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Winter is coming?

Senior Airman Kyla Gifford, 30th Space Wing photojournalist, applies lipstick while driving her car Oct. 29, 2015, Vandenberg Air Force Base, Calif. According to statistics from the National Highway Traffic Safety Administration, nine people are killed every day, and more than 1,153 people are injured in crashes that involve a distracted driver. (U.S. Air Force photo by Michael Peterson/Released)

Senior Airman Kyla Gifford, 30th Space Wing photojournalist, simulates applying lipstick while driving her car Oct. 29, 2015, Vandenberg Air Force Base, Calif. According to statistics from the National Highway Traffic Safety Administration, nine people are killed every day, and more than 1,153 people are injured in crashes that involve a distracted driver. (U.S. Air Force photo by Michael Peterson/Released)

VANDENBERG AIR FORCE BASE, Calif. -- Winter is coming; and although winter at Vandenberg means something completely different than northern bases, there are still hazards to be cognizant of while driving.

Military members move around a lot, I realize the 'no duh' factor in that statement is high, but bear with me for a moment. I, like many of my military brethren, have driven in all sorts of climates. Most recently I drove in the frigid abandoned wasteland of the Midwest. Although I consider myself to be a good driver, I have destroyed a few vehicles due to weather and distracted driving - both of which could probably have been prevented.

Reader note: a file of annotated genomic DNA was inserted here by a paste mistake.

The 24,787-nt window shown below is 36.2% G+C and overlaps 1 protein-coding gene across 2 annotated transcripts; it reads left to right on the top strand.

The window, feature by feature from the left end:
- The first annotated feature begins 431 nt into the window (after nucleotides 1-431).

The first incident happened when I was driving a school bus and a young driver pulled out in front of me on the highway. I found out later she was still learning to drive and was talking to her mom, who was also in the car. Needless to say, the car she was driving was 'T-boned' by the bus; fortunately no one was seriously hurt.

According to statistics from the National Highway Traffic Safety Administration, nine people are killed every day, and more than 1,153 people are injured in crashes that involve a distracted driver. 

That statistic is too high to ignore, especially in the media-soaked-cellphone-savvy culture we live in. The odds are high that someone will be texting, tweeting, taking selfies, or even filming a video - while driving.

Two weeks after that first collision, I was behind the wheel of a Camry, driving through Iowa on a clear day with a bit of slush on the road. I hit a patch of ice, started sliding, and rolled twice into the ditch. One of two lessons is possible from these situations. Either I really am a horrible driver and have been living in denial, or I am a decent driver and weather conditions and distraction aggravated the situations. I am hoping it is the latter. Regardless, either situation was preventable by avoiding distraction and driving the correct speed for the weather conditions.

'What does this have to do with me and Vandenberg?' you may be thinking. We may not have ice and snow, but we have more deer than you can shake a snowy plover at, and fog that's thicker than Hagrid's beard. As much as I hate to admit it, I have been cut off by other drivers that didn't see me, and have almost hit deer... several times.

Not to mention, when I am driving off base and the rain starts, everyone acts like the apocalypse has started. And with the drought, seeing rain in California has been almost as rare as seeing Sasquatch. Those days appear to be at an end however, with El Nino making an entrance. As the less-than-typical California weather transpires, be aware of other drivers, be aware of the deer, which hopefully aren't driving, and most importantly, be aware of yourself.